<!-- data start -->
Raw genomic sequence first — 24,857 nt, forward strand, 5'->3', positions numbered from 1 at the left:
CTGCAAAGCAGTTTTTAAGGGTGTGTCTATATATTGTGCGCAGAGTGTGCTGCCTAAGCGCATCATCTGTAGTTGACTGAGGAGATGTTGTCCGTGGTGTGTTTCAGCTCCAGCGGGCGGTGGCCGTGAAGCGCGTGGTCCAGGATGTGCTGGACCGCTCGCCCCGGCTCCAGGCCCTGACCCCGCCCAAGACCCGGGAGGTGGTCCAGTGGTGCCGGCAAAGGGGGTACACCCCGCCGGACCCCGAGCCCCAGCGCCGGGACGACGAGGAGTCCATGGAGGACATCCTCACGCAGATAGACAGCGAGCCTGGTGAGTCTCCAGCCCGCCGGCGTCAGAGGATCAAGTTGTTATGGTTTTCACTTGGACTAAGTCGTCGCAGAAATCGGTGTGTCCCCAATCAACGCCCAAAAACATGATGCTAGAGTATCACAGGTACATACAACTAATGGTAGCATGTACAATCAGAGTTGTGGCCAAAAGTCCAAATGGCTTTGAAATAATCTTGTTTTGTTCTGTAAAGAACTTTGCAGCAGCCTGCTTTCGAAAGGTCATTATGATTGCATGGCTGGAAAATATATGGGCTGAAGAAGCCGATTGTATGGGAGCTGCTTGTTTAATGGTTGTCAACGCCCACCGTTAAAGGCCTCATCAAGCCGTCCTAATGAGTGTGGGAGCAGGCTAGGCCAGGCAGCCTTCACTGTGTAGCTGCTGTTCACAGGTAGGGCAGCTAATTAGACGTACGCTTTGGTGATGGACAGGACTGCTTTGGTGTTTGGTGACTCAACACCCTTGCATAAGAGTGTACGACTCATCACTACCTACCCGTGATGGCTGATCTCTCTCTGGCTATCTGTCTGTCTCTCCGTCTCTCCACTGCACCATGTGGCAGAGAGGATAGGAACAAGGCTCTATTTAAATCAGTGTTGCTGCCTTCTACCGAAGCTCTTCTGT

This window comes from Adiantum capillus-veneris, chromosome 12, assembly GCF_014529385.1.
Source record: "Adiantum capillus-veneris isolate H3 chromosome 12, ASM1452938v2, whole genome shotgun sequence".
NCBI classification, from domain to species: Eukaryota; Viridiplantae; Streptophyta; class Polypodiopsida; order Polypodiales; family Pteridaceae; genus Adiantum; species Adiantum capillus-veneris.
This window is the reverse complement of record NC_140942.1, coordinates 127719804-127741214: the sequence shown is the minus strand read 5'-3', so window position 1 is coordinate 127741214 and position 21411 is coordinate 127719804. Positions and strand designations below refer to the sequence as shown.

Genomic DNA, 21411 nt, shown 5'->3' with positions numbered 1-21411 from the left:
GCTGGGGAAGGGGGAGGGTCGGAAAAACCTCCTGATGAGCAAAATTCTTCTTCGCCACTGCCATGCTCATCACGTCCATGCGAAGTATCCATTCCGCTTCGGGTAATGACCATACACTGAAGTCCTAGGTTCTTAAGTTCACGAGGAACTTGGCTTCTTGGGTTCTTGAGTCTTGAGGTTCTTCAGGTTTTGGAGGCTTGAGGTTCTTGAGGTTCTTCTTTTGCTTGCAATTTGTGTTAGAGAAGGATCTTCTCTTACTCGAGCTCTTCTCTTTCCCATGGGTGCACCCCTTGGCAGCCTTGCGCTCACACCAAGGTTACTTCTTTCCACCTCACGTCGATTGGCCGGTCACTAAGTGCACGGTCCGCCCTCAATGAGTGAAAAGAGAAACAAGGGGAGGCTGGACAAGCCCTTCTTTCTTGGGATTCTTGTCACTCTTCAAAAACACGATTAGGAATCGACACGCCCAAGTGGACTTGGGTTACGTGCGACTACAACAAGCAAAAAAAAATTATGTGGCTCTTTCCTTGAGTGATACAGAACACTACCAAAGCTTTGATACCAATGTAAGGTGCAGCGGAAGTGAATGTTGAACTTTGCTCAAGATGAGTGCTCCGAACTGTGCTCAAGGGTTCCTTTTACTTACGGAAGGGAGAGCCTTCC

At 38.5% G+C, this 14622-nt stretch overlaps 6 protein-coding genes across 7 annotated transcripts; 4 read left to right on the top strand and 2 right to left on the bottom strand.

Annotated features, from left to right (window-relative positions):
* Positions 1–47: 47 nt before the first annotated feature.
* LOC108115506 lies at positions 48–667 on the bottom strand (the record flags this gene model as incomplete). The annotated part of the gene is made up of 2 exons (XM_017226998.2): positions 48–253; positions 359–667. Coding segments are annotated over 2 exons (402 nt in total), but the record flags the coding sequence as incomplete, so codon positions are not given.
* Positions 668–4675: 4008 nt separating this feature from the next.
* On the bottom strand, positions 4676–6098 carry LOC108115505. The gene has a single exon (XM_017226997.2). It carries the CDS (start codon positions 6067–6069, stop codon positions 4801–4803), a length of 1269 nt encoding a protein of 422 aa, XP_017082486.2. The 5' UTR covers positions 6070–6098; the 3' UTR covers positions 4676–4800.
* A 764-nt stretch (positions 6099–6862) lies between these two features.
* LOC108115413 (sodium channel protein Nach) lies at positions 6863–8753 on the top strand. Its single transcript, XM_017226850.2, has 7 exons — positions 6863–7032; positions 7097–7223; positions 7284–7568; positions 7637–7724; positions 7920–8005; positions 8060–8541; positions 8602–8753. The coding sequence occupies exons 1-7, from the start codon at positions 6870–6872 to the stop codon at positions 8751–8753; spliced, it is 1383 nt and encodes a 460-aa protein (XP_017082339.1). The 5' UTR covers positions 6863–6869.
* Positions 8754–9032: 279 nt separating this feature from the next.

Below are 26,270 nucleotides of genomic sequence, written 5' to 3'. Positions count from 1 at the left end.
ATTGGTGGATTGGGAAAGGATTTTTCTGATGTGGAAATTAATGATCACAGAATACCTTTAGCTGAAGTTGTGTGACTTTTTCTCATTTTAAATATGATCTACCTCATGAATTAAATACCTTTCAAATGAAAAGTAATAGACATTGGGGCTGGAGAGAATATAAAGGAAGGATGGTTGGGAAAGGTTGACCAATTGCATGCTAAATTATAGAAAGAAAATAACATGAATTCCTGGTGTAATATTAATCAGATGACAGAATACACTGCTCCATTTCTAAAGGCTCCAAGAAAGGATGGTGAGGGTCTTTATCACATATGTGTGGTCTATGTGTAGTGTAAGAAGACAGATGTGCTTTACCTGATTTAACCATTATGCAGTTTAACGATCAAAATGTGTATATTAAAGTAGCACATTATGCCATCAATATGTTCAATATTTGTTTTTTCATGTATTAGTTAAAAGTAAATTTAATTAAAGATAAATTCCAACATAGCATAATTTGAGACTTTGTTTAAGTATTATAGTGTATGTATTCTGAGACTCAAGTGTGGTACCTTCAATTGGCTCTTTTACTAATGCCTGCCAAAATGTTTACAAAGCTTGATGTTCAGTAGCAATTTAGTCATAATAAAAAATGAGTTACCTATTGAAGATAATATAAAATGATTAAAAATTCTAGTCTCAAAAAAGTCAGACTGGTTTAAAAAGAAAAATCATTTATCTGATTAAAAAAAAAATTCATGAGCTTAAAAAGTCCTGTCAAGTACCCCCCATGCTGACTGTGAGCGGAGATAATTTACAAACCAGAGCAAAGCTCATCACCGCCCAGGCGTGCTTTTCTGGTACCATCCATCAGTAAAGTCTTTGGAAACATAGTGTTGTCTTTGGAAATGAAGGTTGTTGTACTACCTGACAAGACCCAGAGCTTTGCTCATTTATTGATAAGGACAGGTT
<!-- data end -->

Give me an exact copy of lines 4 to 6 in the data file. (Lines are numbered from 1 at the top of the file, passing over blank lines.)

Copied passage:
Source record: "Adiantum capillus-veneris isolate H3 chromosome 12, ASM1452938v2, whole genome shotgun sequence".
NCBI classification, from domain to species: Eukaryota; Viridiplantae; Streptophyta; class Polypodiopsida; order Polypodiales; family Pteridaceae; genus Adiantum; species Adiantum capillus-veneris.
This window is the reverse complement of record NC_140942.1, coordinates 127719804-127741214: the sequence shown is the minus strand read 5'-3', so window position 1 is coordinate 127741214 and position 21411 is coordinate 127719804. Positions and strand designations below refer to the sequence as shown.